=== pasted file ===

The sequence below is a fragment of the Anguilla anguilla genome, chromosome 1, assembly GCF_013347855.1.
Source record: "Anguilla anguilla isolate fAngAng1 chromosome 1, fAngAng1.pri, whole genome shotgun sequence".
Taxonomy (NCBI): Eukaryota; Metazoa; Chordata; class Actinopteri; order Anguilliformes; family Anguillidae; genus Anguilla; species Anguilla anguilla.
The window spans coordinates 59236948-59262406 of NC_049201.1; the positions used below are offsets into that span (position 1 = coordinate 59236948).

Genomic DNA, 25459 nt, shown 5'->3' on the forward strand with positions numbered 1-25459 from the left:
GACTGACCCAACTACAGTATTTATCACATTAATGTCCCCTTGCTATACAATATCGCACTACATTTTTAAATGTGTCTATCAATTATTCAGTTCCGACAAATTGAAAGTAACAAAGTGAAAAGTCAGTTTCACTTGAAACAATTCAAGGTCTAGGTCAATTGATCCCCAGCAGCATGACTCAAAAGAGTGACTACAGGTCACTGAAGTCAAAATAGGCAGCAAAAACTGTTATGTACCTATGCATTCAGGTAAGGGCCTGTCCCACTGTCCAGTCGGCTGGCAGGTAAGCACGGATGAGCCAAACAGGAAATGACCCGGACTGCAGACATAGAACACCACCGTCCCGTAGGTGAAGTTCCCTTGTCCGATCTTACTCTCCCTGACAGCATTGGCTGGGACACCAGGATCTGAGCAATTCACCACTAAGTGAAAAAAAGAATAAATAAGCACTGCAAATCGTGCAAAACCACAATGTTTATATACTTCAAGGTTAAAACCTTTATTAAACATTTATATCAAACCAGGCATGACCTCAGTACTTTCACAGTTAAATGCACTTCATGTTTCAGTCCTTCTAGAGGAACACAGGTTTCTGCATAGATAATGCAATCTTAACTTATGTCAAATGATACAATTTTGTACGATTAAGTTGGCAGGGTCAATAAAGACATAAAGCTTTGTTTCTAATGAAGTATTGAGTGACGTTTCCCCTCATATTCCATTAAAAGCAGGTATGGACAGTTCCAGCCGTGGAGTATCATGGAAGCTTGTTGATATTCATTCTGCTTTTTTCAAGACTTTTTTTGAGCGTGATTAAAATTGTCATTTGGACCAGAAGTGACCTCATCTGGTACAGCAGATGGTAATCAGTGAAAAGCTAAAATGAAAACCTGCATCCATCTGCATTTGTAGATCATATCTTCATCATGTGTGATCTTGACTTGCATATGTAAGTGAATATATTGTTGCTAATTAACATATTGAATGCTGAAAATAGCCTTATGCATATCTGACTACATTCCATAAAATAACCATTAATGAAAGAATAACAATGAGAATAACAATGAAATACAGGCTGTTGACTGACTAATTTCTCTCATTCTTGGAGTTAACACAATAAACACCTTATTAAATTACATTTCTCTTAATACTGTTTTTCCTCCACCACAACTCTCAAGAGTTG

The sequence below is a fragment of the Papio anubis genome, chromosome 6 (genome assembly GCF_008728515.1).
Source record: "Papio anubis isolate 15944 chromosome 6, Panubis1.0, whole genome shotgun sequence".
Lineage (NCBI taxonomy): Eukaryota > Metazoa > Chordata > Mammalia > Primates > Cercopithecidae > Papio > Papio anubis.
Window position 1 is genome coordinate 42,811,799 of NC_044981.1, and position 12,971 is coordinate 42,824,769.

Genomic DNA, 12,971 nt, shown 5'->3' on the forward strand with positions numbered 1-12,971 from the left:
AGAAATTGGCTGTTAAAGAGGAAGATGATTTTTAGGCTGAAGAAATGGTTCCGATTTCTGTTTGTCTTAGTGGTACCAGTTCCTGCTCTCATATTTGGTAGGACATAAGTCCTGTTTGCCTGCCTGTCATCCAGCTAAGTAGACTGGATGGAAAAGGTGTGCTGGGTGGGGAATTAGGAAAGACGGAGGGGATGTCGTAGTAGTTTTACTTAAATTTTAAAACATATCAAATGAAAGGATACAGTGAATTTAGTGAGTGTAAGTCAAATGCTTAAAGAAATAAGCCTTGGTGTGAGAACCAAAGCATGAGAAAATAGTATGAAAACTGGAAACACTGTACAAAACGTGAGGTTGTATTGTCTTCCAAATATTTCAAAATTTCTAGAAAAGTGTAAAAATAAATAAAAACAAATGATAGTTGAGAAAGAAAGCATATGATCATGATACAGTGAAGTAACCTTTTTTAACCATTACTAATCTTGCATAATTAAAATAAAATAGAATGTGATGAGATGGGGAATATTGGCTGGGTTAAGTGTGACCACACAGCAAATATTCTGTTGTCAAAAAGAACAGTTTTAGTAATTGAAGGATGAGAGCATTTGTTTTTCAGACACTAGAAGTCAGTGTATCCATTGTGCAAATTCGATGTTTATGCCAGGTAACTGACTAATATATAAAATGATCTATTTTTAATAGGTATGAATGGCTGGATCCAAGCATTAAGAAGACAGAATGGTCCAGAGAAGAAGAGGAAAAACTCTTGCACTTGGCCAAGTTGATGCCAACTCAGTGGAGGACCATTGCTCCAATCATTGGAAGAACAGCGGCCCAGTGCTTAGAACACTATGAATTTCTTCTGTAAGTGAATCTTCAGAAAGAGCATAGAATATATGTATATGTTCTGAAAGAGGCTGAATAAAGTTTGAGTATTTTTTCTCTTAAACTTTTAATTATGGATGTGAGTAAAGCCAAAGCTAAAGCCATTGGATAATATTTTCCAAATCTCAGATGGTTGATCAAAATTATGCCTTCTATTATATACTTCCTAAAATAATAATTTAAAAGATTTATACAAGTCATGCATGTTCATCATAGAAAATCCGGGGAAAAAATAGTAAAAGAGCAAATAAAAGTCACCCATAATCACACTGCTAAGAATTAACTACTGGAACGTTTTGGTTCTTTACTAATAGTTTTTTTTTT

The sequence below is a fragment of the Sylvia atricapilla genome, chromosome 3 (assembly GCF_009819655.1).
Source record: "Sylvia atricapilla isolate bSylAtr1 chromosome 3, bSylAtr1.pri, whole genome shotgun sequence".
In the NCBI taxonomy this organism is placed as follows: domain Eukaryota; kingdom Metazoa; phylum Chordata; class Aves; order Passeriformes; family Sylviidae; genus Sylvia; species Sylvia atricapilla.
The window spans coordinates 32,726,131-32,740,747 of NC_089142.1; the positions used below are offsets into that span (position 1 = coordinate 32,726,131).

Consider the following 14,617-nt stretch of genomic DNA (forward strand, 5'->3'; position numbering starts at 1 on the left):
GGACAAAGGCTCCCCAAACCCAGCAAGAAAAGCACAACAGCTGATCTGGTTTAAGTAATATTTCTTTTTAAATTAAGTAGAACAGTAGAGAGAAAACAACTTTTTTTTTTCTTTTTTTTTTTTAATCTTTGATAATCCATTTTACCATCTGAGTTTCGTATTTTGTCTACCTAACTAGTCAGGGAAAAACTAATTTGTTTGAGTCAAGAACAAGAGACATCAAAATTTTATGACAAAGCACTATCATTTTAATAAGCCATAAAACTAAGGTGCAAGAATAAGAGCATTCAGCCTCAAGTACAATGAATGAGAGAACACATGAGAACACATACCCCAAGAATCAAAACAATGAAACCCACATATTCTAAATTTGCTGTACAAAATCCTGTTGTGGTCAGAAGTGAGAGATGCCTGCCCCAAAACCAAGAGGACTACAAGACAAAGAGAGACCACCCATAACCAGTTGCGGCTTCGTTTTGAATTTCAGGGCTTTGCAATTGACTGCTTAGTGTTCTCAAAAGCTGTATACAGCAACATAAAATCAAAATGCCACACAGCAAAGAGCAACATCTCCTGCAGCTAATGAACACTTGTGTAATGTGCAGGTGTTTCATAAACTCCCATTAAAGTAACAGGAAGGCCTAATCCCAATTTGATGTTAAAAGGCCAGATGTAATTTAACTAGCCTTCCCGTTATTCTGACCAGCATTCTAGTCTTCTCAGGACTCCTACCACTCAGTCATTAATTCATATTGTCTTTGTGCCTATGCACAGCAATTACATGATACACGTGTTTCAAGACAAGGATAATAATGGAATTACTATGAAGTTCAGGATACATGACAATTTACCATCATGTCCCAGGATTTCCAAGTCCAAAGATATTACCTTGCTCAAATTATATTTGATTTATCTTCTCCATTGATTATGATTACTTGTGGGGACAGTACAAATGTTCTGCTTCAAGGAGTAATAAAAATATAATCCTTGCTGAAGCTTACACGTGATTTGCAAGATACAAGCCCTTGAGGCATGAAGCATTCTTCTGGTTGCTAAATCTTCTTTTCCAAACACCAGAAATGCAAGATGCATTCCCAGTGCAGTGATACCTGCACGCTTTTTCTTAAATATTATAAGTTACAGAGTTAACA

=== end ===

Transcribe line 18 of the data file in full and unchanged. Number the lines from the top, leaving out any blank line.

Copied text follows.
GGACAAAGGCTCCCCAAACCCAGCAAGAAAAGCACAACAGCTGATCTGGTTTAAGTAATATTTCTTTTTAAATTAAGTAGAACAGTAGAGAGAAAACAACTTTTTTTTTTCTTTTTTTTTTTTAATCTTTGATAATCCATTTTACCATCTGAGTTTCGTATTTTGTCTACCTAACTAGTCAGGGAAAAACTAATTTGTTTGAGTCAAGAACAAGAGACATCAAAATTTTATGACAAAGCACTATCATTTTAATAAGCCATAAAACTAAGGTGCAAGAATAAGAGCATTCAGCCTCAAGTACAATGAATGAGAGAACACATGAGAACACATACCCCAAGAATCAAAACAATGAAACCCACATATTCTAAATTTGCTGTACAAAATCCTGTTGTGGTCAGAAGTGAGAGATGCCTGCCCCAAAACCAAGAGGACTACAAGACAAAGAGAGACCACCCATAACCAGTTGCGGCTTCGTTTTGAATTTCAGGGCTTTGCAATTGACTGCTTAGTGTTCTCAAAAGCTGTATACAGCAACATAAAATCAAAATGCCACACAGCAAAGAGCAACATCTCCTGCAGCTAATGAACACTTGTGTAATGTGCAGGTGTTTCATAAACTCCCATTAAAGTAACAGGAAGGCCTAATCCCAATTTGATGTTAAAAGGCCAGATGTAATTTAACTAGCCTTCCCGTTATTCTGACCAGCATTCTAGTCTTCTCAGGACTCCTACCACTCAGTCATTAATTCATATTGTCTTTGTGCCTATGCACAGCAATTACATGATACACGTGTTTCAAGACAAGGATAATAATGGAATTACTATGAAGTTCAGGATACATGACAATTTACCATCATGTCCCAGGATTTCCAAGTCCAAAGATATTACCTTGCTCAAATTATATTTGATTTATCTTCTCCATTGATTATGATTACTTGTGGGGACAGTACAAATGTTCTGCTTCAAGGAGTAATAAAAATATAATCCTTGCTGAAGCTTACACGTGATTTGCAAGATACAAGCCCTTGAGGCATGAAGCATTCTTCTGGTTGCTAAATCTTCTTTTCCAAACACCAGAAATGCAAGATGCATTCCCAGTGCAGTGATACCTGCACGCTTTTTCTTAAATATTATAAGTTACAGAGTTAACA